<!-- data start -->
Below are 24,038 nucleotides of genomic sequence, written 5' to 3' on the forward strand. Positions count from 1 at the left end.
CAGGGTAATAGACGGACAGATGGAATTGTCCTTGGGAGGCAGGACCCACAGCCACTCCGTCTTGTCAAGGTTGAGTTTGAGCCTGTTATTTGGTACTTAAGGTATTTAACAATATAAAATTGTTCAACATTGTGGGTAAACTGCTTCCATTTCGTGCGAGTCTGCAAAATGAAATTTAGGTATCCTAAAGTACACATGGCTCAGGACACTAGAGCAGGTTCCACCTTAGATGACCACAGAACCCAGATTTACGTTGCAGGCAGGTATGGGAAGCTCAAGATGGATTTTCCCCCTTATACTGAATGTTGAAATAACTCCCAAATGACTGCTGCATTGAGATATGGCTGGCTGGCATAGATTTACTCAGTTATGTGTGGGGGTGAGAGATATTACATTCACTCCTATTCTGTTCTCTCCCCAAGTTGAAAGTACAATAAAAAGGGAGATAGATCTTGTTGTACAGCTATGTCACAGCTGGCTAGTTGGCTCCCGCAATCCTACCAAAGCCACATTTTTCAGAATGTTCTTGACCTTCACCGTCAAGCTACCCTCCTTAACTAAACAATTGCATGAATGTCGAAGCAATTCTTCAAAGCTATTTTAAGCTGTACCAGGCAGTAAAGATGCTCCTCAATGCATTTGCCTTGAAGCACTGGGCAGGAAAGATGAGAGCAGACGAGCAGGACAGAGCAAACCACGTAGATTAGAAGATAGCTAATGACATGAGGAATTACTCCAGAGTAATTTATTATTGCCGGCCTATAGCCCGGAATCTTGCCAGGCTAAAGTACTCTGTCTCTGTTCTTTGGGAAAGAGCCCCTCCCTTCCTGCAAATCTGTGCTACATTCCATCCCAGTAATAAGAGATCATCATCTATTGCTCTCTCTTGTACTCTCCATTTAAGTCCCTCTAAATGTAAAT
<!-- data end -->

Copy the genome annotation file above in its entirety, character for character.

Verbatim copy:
Below are 24,038 nucleotides of genomic sequence, written 5' to 3' on the forward strand. Positions count from 1 at the left end.
CAGGGTAATAGACGGACAGATGGAATTGTCCTTGGGAGGCAGGACCCACAGCCACTCCGTCTTGTCAAGGTTGAGTTTGAGCCTGTTATTTGGTACTTAAGGTATTTAACAATATAAAATTGTTCAACATTGTGGGTAAACTGCTTCCATTTCGTGCGAGTCTGCAAAATGAAATTTAGGTATCCTAAAGTACACATGGCTCAGGACACTAGAGCAGGTTCCACCTTAGATGACCACAGAACCCAGATTTACGTTGCAGGCAGGTATGGGAAGCTCAAGATGGATTTTCCCCCTTATACTGAATGTTGAAATAACTCCCAAATGACTGCTGCATTGAGATATGGCTGGCTGGCATAGATTTACTCAGTTATGTGTGGGGGTGAGAGATATTACATTCACTCCTATTCTGTTCTCTCCCCAAGTTGAAAGTACAATAAAAAGGGAGATAGATCTTGTTGTACAGCTATGTCACAGCTGGCTAGTTGGCTCCCGCAATCCTACCAAAGCCACATTTTTCAGAATGTTCTTGACCTTCACCGTCAAGCTACCCTCCTTAACTAAACAATTGCATGAATGTCGAAGCAATTCTTCAAAGCTATTTTAAGCTGTACCAGGCAGTAAAGATGCTCCTCAATGCATTTGCCTTGAAGCACTGGGCAGGAAAGATGAGAGCAGACGAGCAGGACAGAGCAAACCACGTAGATTAGAAGATAGCTAATGACATGAGGAATTACTCCAGAGTAATTTATTATTGCCGGCCTATAGCCCGGAATCTTGCCAGGCTAAAGTACTCTGTCTCTGTTCTTTGGGAAAGAGCCCCTCCCTTCCTGCAAATCTGTGCTACATTCCATCCCAGTAATAAGAGATCATCATCTATTGCTCTCTCTTGTACTCTCCATTTAAGTCCCTCTAAATGTAAAT